LM… They do receive their product in advance of Wimbledon. Our athletes are wonderful at giving us feedback and design ideas as well. We are really fortunate to have some of the best players in the world wearing and competing on the WTA and ATP World Tour in our products, so it’s a great authenticator for our tennis collection.

What type of fabrics are you using for their moisture wicking properties. Are you working internally to craft the fabrics or outsourcing?

RG… It’s both. We are looking at all processes when we go into this. The types of fabrics we are looking at are moisture wicking solutions that are engineered from the molecular perspective in the fabric as well. It’s not only just the fabrics but it’s how the garment is seamed. The seams are functioning with the player. We address rash areas. We pay particular attention to those areas to make sure, again, when the product arrives to the player, it’s well thought out and it only enhances their performance on the court.

The average consumer doesn’t realize that you are actually creating a couture garment that takes into account the curves of player, the seaming so that it does not chafe and a variety of issues so that the athlete can play a long and hard game without feeling terribly uncomfortable after the first few minutes of play.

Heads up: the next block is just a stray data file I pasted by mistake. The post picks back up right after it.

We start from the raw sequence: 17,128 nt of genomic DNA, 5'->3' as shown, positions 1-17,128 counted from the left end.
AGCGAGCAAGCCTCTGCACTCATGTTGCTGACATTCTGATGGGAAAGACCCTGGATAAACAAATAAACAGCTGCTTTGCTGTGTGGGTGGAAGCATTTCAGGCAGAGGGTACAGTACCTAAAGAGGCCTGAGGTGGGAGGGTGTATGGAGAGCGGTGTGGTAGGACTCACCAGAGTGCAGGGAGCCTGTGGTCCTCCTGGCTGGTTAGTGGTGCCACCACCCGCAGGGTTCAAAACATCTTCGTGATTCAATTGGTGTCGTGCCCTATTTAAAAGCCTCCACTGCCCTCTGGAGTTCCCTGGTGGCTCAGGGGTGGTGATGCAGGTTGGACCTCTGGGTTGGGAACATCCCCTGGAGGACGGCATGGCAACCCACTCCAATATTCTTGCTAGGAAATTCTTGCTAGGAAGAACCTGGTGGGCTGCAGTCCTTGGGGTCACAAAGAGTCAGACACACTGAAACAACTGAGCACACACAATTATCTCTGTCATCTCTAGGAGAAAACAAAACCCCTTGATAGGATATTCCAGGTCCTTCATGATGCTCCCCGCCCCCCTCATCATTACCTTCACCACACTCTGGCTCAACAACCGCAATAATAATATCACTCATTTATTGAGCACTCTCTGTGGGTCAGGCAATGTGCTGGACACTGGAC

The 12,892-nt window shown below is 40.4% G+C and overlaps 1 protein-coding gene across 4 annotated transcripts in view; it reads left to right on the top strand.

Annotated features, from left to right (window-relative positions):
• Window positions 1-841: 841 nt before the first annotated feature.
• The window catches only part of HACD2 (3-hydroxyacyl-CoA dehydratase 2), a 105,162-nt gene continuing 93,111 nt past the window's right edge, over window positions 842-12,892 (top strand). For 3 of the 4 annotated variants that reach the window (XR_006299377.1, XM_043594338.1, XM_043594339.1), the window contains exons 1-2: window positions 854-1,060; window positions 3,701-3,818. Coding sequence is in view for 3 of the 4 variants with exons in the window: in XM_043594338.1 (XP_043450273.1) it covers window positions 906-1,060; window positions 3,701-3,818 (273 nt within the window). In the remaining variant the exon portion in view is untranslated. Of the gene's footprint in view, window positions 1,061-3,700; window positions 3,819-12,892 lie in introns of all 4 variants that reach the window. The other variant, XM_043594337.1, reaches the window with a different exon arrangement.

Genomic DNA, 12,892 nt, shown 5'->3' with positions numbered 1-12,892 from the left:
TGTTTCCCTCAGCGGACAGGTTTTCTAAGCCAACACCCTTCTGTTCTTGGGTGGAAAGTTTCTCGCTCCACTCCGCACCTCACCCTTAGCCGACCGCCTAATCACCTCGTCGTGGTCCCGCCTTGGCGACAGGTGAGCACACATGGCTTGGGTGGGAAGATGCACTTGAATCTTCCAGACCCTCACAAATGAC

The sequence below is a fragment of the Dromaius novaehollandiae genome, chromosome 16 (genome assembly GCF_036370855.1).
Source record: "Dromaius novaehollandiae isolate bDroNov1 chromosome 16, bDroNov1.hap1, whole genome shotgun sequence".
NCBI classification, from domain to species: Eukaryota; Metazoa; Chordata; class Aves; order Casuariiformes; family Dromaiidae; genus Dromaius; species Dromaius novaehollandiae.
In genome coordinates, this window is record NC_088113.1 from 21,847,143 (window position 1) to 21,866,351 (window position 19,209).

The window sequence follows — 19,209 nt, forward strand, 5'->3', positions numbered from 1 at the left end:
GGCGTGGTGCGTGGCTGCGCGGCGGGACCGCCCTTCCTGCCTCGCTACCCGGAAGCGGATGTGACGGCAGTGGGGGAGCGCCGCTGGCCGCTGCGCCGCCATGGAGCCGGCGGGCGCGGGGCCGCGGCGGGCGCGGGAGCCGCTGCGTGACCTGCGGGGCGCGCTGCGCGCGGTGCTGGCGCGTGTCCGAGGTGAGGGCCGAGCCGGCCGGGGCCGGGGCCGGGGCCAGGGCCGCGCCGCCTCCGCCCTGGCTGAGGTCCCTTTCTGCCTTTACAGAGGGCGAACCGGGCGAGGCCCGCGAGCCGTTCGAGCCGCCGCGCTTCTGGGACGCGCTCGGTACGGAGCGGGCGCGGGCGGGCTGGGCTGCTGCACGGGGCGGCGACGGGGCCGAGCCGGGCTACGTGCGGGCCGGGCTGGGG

RG… Absolutely. Another aspect that we are always looking at is incorporating UV protection. That’s also very important for a technical property that we look to infuse in our designs

If you wear a white garment versus a heavily saturated color garment, is one less reflective in the sun than the other? RG … It’s both. It’s the way the fabric is treated as an additional protection barrier but, of course, white is a color that is cooler in heat  or sun.

For people who love tennis, they want designs that work on and off the court for comfort, fit, durability … and style, same as the elite player. Is Fila’s Championships tennis collection also as a result of customer insight?  RG … We draw a wide net to aggregate as much information on both levels as possible. Where we can marry those stories from the professional player to the weekend warrior, we do so. And, yes, we are constantly getting feedback to help us assess what the needs are for each of those levels.